I participated in a conversation today regarding the value of Mardi Gras and whether a Christian (any Christian) could participate in any Mardi Gras observance. Debauchery was a theme that came up in the discussion and more than one judgment that nothing about Mardi Gras could possibly have a purpose acceptable to a practicing Christian. One person observed that it might be possible for a Catholic to celebrate Mardi Gras with a pure heart but that this person would be “hard-pressed to find even one.” Sigh.
First. Mardi Gras literally means “Fat Tuesday” and it is the day before Ash Wednesday which kicks off the observance of Lent. In times past, Lent was observed by all practicing Catholics by rigorous fasting. It is still observed by those in the Eastern Orthodox traditions with rigorous fasting. Mardi Gras was a last chance to clean out the pantry of those things which would be forbidden during the coming fast. Pancakes and sausage, which used up the remaining dairy, eggs, syrup, sugar, oil and meat were and are traditional foods for Mardi Gras. It had a practical origin. It still has a practical origin. Today in the Roman Catholic Tradition, the observance of Lent can involve rigorous fasting but that is optional. The Catholic Church suggests both the removal of worldly distractions (fasting but perhaps from the internet, or from TV as well as from food) and the addition of positive spiritual disciplines such as extra prayer time or Bible study. Some families choose to make a sacrifice as a family as well as more individual disciplines. If your family has chosen to give up sweets, getting that last bag of M&M’s out of the house so they don’t call to you during the night for the next six weeks is just a practical thing. It’s a human thing too. How many of us, and here I am looking right in the mirror, having decided firmly to begin a diet on Monday don’t look at the burger and fries on Sunday and say, “Yep. I’m having those and do they come with an ice cream sundae?”?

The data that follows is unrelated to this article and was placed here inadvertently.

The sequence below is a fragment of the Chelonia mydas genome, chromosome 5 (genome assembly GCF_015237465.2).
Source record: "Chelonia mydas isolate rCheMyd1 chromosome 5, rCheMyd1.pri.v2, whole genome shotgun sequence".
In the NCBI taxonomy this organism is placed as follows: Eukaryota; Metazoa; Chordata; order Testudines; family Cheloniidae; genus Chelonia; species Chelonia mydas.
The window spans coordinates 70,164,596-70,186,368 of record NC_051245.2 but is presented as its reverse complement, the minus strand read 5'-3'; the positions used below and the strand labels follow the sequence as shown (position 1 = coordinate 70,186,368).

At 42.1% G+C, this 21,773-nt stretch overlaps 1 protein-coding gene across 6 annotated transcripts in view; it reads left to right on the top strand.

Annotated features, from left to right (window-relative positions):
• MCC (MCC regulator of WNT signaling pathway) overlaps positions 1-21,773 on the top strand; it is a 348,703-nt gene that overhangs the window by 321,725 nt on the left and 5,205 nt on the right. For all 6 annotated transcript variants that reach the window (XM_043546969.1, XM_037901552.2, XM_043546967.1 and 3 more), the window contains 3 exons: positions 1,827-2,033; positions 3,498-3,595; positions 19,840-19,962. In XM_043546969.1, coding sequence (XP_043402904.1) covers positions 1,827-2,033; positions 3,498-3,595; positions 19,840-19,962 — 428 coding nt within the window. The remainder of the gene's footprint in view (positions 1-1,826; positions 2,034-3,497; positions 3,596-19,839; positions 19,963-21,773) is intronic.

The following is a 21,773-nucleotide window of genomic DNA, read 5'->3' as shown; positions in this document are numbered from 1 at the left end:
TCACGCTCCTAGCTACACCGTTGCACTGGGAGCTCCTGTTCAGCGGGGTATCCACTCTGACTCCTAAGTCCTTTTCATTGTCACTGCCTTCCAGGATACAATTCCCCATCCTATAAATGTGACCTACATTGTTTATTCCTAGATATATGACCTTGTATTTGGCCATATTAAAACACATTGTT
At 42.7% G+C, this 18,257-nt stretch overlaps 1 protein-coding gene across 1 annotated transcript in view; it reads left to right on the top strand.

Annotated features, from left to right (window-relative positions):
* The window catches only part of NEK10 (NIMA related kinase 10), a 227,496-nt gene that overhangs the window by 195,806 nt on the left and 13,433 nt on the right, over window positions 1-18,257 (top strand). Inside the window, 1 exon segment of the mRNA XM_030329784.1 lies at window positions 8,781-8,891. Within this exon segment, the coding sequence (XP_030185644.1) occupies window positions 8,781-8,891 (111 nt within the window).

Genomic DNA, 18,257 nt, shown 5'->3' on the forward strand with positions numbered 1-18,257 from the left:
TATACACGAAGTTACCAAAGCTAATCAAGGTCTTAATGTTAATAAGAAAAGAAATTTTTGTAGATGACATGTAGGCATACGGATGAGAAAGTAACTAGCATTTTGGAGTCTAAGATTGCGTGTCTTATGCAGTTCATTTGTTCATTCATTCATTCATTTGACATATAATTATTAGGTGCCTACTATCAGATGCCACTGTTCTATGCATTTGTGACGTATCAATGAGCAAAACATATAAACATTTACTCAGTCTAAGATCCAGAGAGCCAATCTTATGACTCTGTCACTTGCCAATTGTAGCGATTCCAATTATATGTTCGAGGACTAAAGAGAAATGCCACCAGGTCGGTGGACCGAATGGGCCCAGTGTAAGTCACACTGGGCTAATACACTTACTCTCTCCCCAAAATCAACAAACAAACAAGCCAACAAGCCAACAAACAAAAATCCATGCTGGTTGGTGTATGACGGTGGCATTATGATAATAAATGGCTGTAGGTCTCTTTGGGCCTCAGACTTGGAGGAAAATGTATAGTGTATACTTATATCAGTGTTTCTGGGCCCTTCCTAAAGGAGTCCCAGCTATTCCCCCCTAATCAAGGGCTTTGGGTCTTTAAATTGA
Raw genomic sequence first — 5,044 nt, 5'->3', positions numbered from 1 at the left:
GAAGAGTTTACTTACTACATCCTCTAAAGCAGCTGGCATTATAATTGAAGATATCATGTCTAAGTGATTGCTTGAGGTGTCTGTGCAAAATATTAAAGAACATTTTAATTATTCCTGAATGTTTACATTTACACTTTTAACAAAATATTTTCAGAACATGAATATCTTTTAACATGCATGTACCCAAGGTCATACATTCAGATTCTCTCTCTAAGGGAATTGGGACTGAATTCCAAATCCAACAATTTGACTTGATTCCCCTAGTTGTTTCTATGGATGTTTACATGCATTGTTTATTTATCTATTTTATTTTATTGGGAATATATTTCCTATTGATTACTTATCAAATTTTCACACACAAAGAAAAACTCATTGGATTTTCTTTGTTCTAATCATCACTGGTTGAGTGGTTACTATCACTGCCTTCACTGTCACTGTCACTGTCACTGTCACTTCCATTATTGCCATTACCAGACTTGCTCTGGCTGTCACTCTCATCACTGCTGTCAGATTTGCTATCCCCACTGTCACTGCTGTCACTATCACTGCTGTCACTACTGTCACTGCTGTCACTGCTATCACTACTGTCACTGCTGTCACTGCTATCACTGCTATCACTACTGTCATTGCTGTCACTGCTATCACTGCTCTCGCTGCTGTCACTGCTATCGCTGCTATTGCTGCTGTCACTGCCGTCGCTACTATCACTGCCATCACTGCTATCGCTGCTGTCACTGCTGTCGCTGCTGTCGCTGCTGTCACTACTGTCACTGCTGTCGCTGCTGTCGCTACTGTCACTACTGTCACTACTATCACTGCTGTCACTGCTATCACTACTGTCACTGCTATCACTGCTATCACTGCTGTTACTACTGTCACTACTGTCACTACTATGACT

Are there places where Mardi Gras is marked by licentiousness, gluttony, and debauchery? No question about it, there are. But the fact that some people celebrate the New Year with drunken revelry, doesn’t mean that New Years celebrations are inherently wrong. Christmas is grossly commercialized and so is Easter, but should the Christian Church stop celebrating the birth and resurrection of Jesus? The same holds true for Mardi Gras. Mardi Gras has a practical and human purpose and for every single devout Catholic I know, its celebration is marked by family good times and a sure focus on the Lenten sacrifice ahead. Yes, my children will probably eat more sweets than they would normally. I hardly think that qualifies for “debauchery” or “gluttony” anymore than eating those nasty marshmallow creations that some people consume on Easter. Yes, I mean Peeps.
And in fact, some of the symbols associated with the traditional observance of Mardi Gras do have religious significance. The Mardi Gras season begins with Epiphany, where we celebrate the kings/wisemen finding Jesus. Thus “King Cake.” A baby, representing the Christ Child, is hidden in the cake. This represents Christ being hidden from King Herod who wanted to kill him and the wisemen not telling King Herod where he was. The Mardi Gras colors have meaning and are all originally intended to represent Christ bringing justice (purple), faith (green=growth of faith), and power (gold=Jesus is the King of Kings and ultimately holds all power).
The Mardi Gras season is a time when Catholics take some time for reflection and plan how best to observe Lent. I can’t tell you the number of conversations I have had with fellow Catholics in the last week or so about plans for Lent and all of them have centered around spiritual disciplines and reading material. Are some of them going to a Mardi Gras parade and catch some beads with all of their clothes on? Probably but that’s not what we talked about because that isn’t the important part. The focus of this time of year for most Catholics I know is not the fun aspects of King Cake, beads, and parades, but rather the serious spiritual aspects of refocusing, of re-evaluating, removing the distractions, and preparing ones heart to truly receive the Risen Lord.
It’s too easy to just look at the excesses of Mardi Gras shown in the media and that are used to market tourist packages and assume that’s all there is to it. If your religious practice does not include a rigorous observance of Lent, I would just like to ask that in charity, you also not jump to too many conclusions about the celebration of Mardi Gras in its proper place.